I have written about Christopher Hitchens elsewhere and will likely write about him again.
If the song from "Avenue Q" above demonstrates the power of YouTube bringing on-stage musicals to a wider audience - and "The Most Astounding Fact" the democratisation of video and words and their use creatively online - this shows the power and merits of bringing free debate to the masses.
Blair's arguments are in my view not as strong as Hitchens' - Hitchens had a well-deserved reputation for winning most if not all of the debates he was in - but this shows the nature of democracy in the West today and the fact that most people can explore any ideas they like on the web and make up their own minds.
It is unlikely to be Hitchens' best performance given the frequency with which he debated, but no one has spoken with such cogency and force and detail about such a wide variety of subjects, and here he tackles the wider themes and intimate details of the biggest subjects of all.
Too Many Cooks - Adult Swim
Adult Swim is known for its peculiar videos, and this is one of their strangest - an epic that transcends expectations of what an online video can be.
Just when you think all ideas are exhausted, the filmmakers take the video on a strange new unexpected course, and at heart make you think differently about the nature of videos, sitcoms and what viewers expect from YouTube.
Most videographers on sharing sites try to make a viral video, but the makers of "Too Many Cooks" wanted to challenge notions of society at large and to explore every conceivable angle on a topic. This took many months to make, and it shows that with the will and a little know-how anyone can make a video worth sharing with a global audience via YouTube.
Earthlings - Full length documentary
It is not difficult to understand why some people, if not most people, avoid watching the suffering of nonhuman animals - whether in nature or by the hands of man, most people it would seem are more comfortable (or less uncomfortable) watching the suffering of people than other species.
(Michael Moore observed that he received many complaints regarding violence in his documentary film "Roger & Me" - about the skinning of a rabbit, and not the shooting of a man moments before.)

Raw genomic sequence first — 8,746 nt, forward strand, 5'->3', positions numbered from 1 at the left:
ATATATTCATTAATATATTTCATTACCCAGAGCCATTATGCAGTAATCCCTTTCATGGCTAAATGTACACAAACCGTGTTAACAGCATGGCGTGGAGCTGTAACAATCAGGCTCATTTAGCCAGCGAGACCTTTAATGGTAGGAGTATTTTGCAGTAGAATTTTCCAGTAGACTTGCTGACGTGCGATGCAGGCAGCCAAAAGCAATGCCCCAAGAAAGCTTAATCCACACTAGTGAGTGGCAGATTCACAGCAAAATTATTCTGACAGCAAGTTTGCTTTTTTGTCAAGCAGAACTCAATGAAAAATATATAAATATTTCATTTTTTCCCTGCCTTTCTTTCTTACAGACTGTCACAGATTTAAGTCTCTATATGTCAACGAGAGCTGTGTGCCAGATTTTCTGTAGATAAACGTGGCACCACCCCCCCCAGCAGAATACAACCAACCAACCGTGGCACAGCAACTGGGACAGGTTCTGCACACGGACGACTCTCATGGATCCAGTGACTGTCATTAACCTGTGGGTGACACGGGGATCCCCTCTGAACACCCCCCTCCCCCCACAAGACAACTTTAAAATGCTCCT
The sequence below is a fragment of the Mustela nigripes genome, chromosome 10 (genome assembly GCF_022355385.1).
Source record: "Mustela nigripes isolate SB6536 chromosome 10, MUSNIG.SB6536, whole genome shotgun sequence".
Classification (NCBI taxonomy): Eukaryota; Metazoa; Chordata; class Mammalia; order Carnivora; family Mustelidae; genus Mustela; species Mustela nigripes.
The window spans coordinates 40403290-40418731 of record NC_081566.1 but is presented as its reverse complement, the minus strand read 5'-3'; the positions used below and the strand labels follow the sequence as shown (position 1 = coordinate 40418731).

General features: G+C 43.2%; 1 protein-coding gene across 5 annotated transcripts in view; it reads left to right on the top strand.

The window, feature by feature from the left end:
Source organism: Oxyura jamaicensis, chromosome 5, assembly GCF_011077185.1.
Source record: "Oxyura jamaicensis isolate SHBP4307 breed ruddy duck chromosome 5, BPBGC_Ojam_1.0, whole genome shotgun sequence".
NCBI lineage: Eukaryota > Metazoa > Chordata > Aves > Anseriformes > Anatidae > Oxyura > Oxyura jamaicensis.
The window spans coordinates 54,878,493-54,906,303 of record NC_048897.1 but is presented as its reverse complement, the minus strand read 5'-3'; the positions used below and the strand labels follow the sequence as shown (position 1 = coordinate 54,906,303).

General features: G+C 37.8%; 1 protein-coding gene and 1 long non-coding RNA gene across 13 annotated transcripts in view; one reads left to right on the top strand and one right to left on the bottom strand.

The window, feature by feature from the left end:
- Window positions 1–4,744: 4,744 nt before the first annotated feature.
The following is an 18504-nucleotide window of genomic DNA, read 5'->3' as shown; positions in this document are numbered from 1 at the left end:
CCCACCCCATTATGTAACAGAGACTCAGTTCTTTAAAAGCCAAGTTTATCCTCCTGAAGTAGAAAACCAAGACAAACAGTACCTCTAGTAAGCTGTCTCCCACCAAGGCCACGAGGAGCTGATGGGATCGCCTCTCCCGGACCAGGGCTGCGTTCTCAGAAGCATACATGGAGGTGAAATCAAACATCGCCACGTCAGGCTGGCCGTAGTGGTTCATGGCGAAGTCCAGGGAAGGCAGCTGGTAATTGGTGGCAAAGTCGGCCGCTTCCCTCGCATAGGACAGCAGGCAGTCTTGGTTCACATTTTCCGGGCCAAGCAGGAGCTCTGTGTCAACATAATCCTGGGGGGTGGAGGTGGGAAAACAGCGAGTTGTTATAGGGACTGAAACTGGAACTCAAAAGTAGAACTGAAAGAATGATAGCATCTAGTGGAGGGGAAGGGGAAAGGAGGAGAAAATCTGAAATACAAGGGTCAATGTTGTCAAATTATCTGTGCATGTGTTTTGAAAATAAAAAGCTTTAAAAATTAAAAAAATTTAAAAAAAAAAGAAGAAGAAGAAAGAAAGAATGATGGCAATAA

But "Earthlings" documents the suffering that people are causing.
I know countless people that have stopped buying leather shoes and bought nonleather options instead, people that now buy rice and coconut and soy milk instead of dairy, people that no longer go to circuses with performing tigers and monkeys, and others that seek to stop various forms of nonhuman animal suffering around the world.
The truth is the truth, and some people persuade themselves that they are all right causing suffering because of products or foods that they have grown accustomed to buying, both because they like them or because many or in some situations most other people around them are buying them.
Suffering is a terrible thing though, and its objects deserve our paying attention to them (regardless of species), watching what is taking place around the world and seeking the truth, perhaps changing the way we behave in the world.
If "Earthlings" is too tough I also recommend the documentaries "Cowspiracy" (about the environment) and "Forks Over Knives" (about health), which are not on YouTube, but sections of these films and discussions about them are.
BONUS #6: Alan Watts - Becoming Nothing
This clip is my favourite on YouTube. It takes the idea of democratisation on the web further - what more do you need apart from beautiful music and images and some insightful words to make a meaningful video?
Anyone with access to the simplest camera and a computer can make a clip like this, and brighten someone's day on another part of the planet, or make them think differently about their deepest fears or philosophical quandaries.
It all comes back to kindness again; there's wisdom in simplicity and amongst all the noise as well as the negativity online there are some truly insightful and beautiful things as well.